(Moscow) – Nearly 30 percent of all children with disabilities in Russia live in state orphanages where they may face violence and neglect. Russia should stop abuse of children with disabilities in state care, and make it a priority to provide support for children with disabilities to live with their families or in other family settings, rather than in institutions.
The 93-page report, “Abandoned by the State: Violence, Neglect, and Isolation for Children with Disabilities in Russian Orphanages,” found that many children and young people with disabilities who have lived in state orphanages suffered serious abuse and neglect on the part of institution staff that impedes their development. Some children interviewed by Human Rights Watch said that orphanage staff beat them, injected them with sedatives, and sent them to psychiatric hospitals for days or weeks at a time to control or punish them.
“Violence and neglect of children with disabilities in orphanages is heartbreaking and completely deplorable,” said Andrea Mazzarino, a Europe and Central Asia researcher at Human Rights Watch and author of the report. “The Russian government should establish a zero-tolerance policy for violence against children in institutions and immediately strengthen programs to keep children in their families.”
The report is based on over 200 interviews with children, family members, advocates, and orphanage staff, and visits to 10 state orphanages across Russia where children with disabilities live. Most of the children in these institutions have families. But staff in institutions Human Rights Watch visited sometimes discouraged visits with families or other contact with family members, claiming that such contact “spoiled” children by getting them accustomed to too much attention.
Children and children’s rights activists reported that in orphanages children often lack access to needed health care, adequate nutrition, attention, and opportunities for play, and that many children receive little to no formal education. Lack of adequate support and training for orphanage staff, as well as understaffing, is a central factor in staff treatment of children. Children had few if any meaningful opportunities to seek help or report abuse.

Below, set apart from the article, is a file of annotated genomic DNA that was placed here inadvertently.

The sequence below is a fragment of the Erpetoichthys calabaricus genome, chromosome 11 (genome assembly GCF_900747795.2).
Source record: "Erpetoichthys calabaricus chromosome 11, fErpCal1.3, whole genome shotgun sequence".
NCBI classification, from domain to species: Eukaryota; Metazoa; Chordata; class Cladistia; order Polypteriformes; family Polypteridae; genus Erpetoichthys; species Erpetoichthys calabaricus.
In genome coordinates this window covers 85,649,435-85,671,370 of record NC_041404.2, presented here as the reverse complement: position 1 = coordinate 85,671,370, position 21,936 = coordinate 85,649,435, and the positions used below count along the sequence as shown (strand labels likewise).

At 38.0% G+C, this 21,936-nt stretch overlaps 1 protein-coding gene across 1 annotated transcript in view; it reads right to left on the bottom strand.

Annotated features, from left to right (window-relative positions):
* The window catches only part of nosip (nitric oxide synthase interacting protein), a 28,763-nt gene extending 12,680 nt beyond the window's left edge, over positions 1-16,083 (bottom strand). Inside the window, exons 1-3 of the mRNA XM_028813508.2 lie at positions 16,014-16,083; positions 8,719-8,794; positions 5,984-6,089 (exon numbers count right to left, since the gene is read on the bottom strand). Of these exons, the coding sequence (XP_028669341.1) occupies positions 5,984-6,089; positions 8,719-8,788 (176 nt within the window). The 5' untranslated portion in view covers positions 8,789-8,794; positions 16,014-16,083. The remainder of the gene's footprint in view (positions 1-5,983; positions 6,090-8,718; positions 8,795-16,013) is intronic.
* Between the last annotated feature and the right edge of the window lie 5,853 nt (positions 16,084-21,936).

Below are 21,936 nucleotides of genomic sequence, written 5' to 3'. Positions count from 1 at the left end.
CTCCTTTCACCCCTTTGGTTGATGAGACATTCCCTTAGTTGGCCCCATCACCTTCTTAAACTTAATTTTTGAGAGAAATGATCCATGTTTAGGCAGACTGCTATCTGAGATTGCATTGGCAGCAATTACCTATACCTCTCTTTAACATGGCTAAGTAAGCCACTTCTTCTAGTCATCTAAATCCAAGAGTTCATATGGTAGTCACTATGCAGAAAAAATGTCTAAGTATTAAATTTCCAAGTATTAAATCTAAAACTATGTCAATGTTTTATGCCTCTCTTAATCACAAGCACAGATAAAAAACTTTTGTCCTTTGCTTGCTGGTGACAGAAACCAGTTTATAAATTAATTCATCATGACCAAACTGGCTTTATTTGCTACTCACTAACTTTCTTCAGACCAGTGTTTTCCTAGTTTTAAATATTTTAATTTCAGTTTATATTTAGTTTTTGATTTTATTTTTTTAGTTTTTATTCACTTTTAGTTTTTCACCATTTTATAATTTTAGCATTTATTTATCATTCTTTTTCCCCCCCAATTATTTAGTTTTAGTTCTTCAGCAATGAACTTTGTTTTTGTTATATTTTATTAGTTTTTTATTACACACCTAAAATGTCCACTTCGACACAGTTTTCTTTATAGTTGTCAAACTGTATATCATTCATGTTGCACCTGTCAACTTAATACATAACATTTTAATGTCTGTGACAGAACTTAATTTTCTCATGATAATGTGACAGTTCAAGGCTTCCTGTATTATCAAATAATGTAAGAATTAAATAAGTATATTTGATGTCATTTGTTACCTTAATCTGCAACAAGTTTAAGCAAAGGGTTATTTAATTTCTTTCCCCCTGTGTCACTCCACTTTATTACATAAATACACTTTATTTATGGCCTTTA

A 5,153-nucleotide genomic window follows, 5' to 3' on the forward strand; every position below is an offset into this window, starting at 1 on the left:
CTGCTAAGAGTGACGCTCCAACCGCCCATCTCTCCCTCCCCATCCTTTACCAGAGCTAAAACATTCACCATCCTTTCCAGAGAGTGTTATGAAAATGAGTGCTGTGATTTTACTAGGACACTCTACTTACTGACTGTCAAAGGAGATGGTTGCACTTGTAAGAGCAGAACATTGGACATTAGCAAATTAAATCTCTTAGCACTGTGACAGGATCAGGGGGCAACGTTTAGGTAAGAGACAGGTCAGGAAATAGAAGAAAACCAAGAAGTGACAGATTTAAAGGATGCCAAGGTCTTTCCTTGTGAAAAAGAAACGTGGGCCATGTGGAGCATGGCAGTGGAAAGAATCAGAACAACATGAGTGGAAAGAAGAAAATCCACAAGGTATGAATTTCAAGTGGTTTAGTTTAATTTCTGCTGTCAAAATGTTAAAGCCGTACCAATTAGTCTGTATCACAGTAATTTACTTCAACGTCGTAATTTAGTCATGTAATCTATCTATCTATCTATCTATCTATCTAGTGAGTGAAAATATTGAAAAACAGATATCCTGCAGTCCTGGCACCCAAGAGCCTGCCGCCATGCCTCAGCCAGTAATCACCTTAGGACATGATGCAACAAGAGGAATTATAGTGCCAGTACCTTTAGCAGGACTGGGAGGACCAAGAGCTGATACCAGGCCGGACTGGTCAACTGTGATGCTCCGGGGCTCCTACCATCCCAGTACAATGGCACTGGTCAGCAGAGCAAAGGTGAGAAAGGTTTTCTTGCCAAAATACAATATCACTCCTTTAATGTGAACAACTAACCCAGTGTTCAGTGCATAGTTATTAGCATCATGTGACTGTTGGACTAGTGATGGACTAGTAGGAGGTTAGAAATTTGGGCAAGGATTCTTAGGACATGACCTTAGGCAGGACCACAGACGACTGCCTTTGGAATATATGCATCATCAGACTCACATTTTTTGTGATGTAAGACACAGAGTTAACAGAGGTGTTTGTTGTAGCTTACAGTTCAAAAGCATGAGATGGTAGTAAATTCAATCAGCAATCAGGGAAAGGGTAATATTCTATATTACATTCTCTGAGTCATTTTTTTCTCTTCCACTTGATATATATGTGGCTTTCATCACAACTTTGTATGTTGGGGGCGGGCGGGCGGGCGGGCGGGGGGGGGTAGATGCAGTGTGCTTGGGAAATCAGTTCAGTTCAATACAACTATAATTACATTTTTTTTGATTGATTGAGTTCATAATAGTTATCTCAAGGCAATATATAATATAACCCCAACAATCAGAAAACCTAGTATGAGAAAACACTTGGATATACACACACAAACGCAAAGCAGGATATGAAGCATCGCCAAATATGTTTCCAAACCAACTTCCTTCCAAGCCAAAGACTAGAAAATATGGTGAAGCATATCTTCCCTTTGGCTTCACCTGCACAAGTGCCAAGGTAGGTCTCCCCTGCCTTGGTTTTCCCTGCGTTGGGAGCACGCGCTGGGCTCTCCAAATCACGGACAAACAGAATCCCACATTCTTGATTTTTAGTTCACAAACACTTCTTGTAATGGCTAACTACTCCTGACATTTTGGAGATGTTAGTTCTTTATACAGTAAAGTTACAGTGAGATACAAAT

At least 95 percent of children living in Russian orphanages and foster care have at least one living parent. The Russian government has made a public commitment to move away from the overuse of institutionalization of children, including children with disabilities. But government officials have not focused sufficient attention on the particular circumstances of institutionalized children with disabilities.
In cases Human Rights Watch documented, many children with disabilities ended up in orphanages because healthcare workers pressured their parents to give them up, claiming that children lacked developmental potential or that parents would be unable to care for them. The lack of adequate and appropriate education, access to rehabilitation and health care, and financial and other state support in many communities in Russia also affected parents’ decisions to place or keep their children in institutions.
Within orphanages, Human Rights Watch documented the segregation of children whom staff deemed to have the most “severe” disabilities into so-called “lying-down” rooms, where they are confined to cribs and often tied to furniture with rags. Many of these children received little attention except for feeding and diaper changing. Many children in these settings are rarely if ever given the chance to leave their cribs, interact with other children, or go outside. The practice of placing children with certain types of disabilities in “lying down” rooms is discriminatory and should be ended, Human Rights Watch said.